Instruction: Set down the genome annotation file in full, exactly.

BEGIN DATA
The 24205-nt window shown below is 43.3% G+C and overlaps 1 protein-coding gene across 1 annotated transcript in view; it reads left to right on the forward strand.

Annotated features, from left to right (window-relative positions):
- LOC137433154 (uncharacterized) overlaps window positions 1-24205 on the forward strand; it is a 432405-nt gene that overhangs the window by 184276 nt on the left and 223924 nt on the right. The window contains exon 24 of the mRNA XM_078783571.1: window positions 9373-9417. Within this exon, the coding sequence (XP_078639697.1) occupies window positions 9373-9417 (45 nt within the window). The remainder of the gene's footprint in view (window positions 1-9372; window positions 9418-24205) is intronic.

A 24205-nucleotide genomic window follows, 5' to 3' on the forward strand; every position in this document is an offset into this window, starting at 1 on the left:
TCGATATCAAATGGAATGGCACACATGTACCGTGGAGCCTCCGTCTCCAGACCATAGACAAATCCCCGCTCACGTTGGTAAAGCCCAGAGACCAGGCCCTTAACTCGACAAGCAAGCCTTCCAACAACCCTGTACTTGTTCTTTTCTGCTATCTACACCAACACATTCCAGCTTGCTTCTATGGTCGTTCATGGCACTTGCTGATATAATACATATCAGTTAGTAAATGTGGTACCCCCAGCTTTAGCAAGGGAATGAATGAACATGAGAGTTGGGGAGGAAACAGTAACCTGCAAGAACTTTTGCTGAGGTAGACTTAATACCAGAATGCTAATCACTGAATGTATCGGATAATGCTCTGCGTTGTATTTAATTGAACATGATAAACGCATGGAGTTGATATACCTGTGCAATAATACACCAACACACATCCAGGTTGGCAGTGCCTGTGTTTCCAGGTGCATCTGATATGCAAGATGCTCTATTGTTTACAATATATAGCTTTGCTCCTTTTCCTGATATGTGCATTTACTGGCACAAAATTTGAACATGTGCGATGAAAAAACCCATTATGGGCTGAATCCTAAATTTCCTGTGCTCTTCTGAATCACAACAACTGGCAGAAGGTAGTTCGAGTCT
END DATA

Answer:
The 24205-nt window shown below is 43.3% G+C and overlaps 1 protein-coding gene across 1 annotated transcript in view; it reads left to right on the forward strand.

Annotated features, from left to right (window-relative positions):
- LOC137433154 (uncharacterized) overlaps window positions 1-24205 on the forward strand; it is a 432405-nt gene that overhangs the window by 184276 nt on the left and 223924 nt on the right. The window contains exon 24 of the mRNA XM_078783571.1: window positions 9373-9417. Within this exon, the coding sequence (XP_078639697.1) occupies window positions 9373-9417 (45 nt within the window). The remainder of the gene's footprint in view (window positions 1-9372; window positions 9418-24205) is intronic.

A 24205-nucleotide genomic window follows, 5' to 3' on the forward strand; every position in this document is an offset into this window, starting at 1 on the left:
TCGATATCAAATGGAATGGCACACATGTACCGTGGAGCCTCCGTCTCCAGACCATAGACAAATCCCCGCTCACGTTGGTAAAGCCCAGAGACCAGGCCCTTAACTCGACAAGCAAGCCTTCCAACAACCCTGTACTTGTTCTTTTCTGCTATCTACACCAACACATTCCAGCTTGCTTCTATGGTCGTTCATGGCACTTGCTGATATAATACATATCAGTTAGTAAATGTGGTACCCCCAGCTTTAGCAAGGGAATGAATGAACATGAGAGTTGGGGAGGAAACAGTAACCTGCAAGAACTTTTGCTGAGGTAGACTTAATACCAGAATGCTAATCACTGAATGTATCGGATAATGCTCTGCGTTGTATTTAATTGAACATGATAAACGCATGGAGTTGATATACCTGTGCAATAATACACCAACACACATCCAGGTTGGCAGTGCCTGTGTTTCCAGGTGCATCTGATATGCAAGATGCTCTATTGTTTACAATATATAGCTTTGCTCCTTTTCCTGATATGTGCATTTACTGGCACAAAATTTGAACATGTGCGATGAAAAAACCCATTATGGGCTGAATCCTAAATTTCCTGTGCTCTTCTGAATCACAACAACTGGCAGAAGGTAGTTCGAGTCT